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The Hidden Pain of Trigeminal Neuralgia

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Oh trigeminal neuralgia, how I despise you…. let me count the ways.

*I have an architect inside my head that, upon request, can plumb a line to split my head in half. One side is unaffected by the invisible plumb line, while the other can react in a multitude of ways.

*The prickling of pins and needles like radio static of a channel untuned.

*The warm radiating heat from a spiderweb of nerves on high alert when no danger is present.

*The pulsing, like the beat of a drum, in my head in time with its tune.

*Shooting, stabbing pains from the base of the skull near my spine, right up and over to my eyebrows.

*The droopy eye and mouth, and general weakness, of that side of my head.

*The high pitch sound of a steam whistle in my ear, as the steam train of pain rages on.

Neuralgia first came into my world in my early 20s. After a stressful but successful day at work, my team and I wanted to celebrate. We decided on a night out, a meal and a day at the horse racing. I arrived at the venue of the evening’s activities two hours later than planned because of Friday night traffic, but I checked into my room, took a quick shower and changed so I could join my colleagues for a few drinks before dinner.

I sat down and relaxed for the first time that day. As the first glass of wine relaxed my body’s tension, it felt as though my head got hit with an axe down the centre. The pain was sudden and was gone as soon as it was there. Then came the radio static. I felt as though the whole of one side of my face had pins and needles and that my hair was moving even though it was still. I refused to stop celebrating because of this and soldiered onwards. I was so grateful when the end of the meal came, and I made my excuses to go to my room.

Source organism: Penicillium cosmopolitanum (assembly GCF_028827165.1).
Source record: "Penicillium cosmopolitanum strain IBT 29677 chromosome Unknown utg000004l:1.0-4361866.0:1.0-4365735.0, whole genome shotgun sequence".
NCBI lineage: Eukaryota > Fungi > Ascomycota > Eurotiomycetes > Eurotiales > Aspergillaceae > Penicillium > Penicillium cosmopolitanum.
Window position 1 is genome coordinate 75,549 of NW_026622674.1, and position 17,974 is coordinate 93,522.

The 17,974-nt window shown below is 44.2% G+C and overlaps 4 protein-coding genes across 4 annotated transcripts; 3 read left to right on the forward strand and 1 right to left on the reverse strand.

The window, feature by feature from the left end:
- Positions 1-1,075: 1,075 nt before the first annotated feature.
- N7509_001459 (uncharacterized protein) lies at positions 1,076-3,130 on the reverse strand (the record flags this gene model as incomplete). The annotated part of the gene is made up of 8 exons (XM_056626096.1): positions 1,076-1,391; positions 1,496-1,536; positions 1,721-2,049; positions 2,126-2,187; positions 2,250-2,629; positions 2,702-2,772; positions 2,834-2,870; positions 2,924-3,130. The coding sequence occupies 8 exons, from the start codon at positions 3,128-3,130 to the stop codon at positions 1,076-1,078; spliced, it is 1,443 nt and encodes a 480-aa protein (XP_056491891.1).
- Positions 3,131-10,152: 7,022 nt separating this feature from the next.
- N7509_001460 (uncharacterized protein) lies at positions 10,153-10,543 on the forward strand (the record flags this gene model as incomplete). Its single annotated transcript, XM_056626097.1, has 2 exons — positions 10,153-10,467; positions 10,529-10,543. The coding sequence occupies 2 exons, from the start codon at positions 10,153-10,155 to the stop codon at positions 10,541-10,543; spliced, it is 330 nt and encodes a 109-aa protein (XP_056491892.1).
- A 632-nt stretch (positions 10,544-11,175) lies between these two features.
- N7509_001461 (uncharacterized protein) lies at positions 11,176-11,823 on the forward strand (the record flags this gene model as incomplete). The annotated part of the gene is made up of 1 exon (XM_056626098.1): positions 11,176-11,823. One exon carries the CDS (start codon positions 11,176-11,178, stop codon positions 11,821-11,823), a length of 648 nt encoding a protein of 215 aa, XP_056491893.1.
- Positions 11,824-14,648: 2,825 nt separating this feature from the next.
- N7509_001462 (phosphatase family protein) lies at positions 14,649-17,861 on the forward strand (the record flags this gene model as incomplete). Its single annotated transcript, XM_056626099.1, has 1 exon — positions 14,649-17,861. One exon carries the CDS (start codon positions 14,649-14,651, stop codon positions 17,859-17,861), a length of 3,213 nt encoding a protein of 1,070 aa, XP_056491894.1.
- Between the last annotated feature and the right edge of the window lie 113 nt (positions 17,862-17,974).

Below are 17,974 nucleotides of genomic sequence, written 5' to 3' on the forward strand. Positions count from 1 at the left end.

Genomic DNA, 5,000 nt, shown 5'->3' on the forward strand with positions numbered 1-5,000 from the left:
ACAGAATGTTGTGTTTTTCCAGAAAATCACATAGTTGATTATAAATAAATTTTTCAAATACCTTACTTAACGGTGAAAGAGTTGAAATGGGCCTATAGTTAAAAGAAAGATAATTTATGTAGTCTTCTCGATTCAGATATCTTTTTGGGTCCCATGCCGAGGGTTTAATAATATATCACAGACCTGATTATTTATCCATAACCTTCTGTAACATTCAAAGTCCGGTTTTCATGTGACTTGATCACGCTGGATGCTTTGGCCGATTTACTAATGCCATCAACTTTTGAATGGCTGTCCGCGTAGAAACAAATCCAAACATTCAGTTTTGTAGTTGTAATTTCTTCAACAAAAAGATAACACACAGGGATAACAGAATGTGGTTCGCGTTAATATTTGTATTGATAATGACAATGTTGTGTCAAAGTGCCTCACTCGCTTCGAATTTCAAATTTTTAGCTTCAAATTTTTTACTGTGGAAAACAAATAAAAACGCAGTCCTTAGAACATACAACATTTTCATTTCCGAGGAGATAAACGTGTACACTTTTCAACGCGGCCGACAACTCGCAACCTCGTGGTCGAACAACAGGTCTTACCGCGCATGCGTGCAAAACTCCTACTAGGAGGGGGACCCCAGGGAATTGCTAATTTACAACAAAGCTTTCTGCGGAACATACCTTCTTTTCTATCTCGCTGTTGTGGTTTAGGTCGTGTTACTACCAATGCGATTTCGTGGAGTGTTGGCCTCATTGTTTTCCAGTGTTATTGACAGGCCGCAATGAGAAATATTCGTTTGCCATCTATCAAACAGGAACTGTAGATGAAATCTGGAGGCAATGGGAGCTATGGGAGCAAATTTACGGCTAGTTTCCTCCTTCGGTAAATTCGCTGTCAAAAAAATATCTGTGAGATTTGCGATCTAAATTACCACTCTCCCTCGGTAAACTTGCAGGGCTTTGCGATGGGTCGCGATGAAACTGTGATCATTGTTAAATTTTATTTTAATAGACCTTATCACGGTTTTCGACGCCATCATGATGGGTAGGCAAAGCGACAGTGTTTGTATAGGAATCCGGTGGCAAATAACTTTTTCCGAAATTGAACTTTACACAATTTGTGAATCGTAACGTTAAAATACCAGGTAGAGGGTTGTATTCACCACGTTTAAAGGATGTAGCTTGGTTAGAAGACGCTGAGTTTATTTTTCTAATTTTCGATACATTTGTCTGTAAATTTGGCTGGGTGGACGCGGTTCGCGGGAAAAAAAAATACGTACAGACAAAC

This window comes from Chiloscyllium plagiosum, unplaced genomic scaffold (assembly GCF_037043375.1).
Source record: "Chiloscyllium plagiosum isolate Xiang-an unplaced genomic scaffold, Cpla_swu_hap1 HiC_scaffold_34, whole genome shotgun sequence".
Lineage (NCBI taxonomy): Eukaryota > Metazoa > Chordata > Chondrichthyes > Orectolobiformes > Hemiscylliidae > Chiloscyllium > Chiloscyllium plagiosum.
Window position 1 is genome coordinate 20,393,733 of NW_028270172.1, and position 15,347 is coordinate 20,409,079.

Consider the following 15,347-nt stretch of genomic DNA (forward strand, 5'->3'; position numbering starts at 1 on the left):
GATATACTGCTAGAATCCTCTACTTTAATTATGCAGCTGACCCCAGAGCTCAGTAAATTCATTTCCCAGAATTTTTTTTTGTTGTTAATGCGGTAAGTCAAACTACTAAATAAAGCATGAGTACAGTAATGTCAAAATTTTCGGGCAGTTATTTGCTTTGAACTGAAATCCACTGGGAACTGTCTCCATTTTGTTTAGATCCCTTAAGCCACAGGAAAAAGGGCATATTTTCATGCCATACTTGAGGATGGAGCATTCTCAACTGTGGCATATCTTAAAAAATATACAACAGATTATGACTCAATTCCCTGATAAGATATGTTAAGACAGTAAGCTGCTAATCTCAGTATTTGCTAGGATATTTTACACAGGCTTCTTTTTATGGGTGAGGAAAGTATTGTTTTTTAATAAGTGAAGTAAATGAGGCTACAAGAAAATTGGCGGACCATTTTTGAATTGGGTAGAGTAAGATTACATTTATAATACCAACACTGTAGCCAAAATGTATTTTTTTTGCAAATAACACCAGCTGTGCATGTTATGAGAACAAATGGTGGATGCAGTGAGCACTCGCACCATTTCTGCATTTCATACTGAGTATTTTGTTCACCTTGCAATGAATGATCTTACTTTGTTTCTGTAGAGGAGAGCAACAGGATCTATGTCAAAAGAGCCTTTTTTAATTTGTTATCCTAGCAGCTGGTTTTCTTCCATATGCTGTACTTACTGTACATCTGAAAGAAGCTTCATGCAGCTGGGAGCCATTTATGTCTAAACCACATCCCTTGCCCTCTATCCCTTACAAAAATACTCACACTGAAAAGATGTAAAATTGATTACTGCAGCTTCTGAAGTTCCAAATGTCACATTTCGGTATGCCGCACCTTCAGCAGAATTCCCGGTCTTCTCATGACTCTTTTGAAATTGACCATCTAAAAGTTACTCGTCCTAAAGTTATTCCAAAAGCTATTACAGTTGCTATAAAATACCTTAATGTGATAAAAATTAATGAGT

As I lay there in the dark, the static changed to burning. The whole side of my head was so hot. It felt like it was on fire. The whistle of the steam train in my ear would not stop. I placed a cold flannel on my face to try and cool it. I was also feeling nauseous but dislike being sick, so I took some pain relief and finally drifted off to sleep.

By morning, the whole episode was over. The fire beneath my skin was out. My hair was no longer moving, and the train whistle in my ear had stopped. I was so relieved, albeit a little worried, but determined to enjoy the day at the horse races. Enjoy the day I did, as beginner’s luck ensured that I came away having more money than when I went.

Once back at work the following week, I mentioned to a few people about the episode, describing my symptoms. A few looked at me blankly and told me to visit my doctor. One person replied that I had neuralgia. They told me they had it from time to time and not to worry. I still went to see my doctor, but they also confirmed my attack to be trigeminal neuralgia and prescribed me a medication to take at the onset of an episode to take it away.

Nothing prevents or completely takes away an attack. I must ride out the storm. I know that, once the wave of neuralgia has reached its crescendo, I can close my eyes, and the sea will be calm again when I wake up. From time to time, I still get neuralgia, although I don’t recall the events as I did on that first attack.

Everyone with neuralgia will have a slight variation of symptoms, different parts may be affected, but we all suffer the pain. To the outsider, we appear normal. Inside, a silent storm is raging, with very few external symptoms visible to others. It’s not just a headache, but neurological pain. When it attacks, there is little anyone can do to help apart from providing a cold compress and compassion.

Kindness costs nothing, but it can mean the world to someone and help them see that they are not alone in their fight.

Image of “the face of neuralgia” via contributor

Originally published: February 4, 2022
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